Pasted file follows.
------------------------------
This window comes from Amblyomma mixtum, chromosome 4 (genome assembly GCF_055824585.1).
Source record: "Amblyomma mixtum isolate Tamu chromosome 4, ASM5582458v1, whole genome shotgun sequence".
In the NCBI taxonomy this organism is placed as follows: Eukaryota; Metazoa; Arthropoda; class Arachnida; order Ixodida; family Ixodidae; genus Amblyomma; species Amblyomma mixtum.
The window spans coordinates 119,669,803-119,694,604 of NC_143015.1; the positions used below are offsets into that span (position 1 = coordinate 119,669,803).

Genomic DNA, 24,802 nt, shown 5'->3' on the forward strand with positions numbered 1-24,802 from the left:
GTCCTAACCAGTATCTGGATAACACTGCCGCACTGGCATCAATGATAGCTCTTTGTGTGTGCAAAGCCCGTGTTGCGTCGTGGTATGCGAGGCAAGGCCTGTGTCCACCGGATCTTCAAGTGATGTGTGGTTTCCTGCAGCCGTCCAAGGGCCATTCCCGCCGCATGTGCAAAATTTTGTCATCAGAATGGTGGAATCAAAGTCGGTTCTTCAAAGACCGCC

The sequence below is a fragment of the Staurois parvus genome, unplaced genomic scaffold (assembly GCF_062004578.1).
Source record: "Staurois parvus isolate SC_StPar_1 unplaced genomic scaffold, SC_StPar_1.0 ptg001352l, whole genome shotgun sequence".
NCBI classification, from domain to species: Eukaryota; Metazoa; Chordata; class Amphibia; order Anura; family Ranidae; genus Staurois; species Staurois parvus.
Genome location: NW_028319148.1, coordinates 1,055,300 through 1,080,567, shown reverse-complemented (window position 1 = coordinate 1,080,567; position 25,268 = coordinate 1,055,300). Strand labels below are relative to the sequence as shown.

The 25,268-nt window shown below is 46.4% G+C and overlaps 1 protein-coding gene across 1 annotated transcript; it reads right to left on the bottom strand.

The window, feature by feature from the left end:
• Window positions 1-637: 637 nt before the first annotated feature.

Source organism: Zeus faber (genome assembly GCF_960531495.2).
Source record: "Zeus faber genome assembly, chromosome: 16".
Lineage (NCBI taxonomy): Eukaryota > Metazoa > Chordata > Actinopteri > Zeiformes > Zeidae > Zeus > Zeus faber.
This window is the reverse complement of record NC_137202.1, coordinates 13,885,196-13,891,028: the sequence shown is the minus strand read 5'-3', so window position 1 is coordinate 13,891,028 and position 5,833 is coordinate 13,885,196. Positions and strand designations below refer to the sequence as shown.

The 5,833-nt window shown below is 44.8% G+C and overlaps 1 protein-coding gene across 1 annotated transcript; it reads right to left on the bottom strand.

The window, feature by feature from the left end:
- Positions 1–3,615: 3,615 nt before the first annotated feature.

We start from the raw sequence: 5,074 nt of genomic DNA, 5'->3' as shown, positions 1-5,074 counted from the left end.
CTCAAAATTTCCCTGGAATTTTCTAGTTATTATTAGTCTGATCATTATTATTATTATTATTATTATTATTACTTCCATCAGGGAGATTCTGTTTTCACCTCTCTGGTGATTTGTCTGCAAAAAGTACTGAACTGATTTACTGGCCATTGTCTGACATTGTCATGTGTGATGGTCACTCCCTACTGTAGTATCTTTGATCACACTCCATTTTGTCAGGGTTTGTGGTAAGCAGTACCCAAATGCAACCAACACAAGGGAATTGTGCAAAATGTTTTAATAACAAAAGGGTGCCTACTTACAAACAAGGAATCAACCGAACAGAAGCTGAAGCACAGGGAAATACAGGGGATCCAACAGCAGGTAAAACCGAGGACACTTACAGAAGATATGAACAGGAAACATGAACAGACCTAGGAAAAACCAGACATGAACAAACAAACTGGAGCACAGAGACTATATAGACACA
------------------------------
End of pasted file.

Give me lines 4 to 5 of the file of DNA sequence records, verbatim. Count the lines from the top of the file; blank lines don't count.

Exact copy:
The window spans coordinates 119,669,803-119,694,604 of NC_143015.1; the positions used below are offsets into that span (position 1 = coordinate 119,669,803).

Genomic DNA, 24,802 nt, shown 5'->3' on the forward strand with positions numbered 1-24,802 from the left: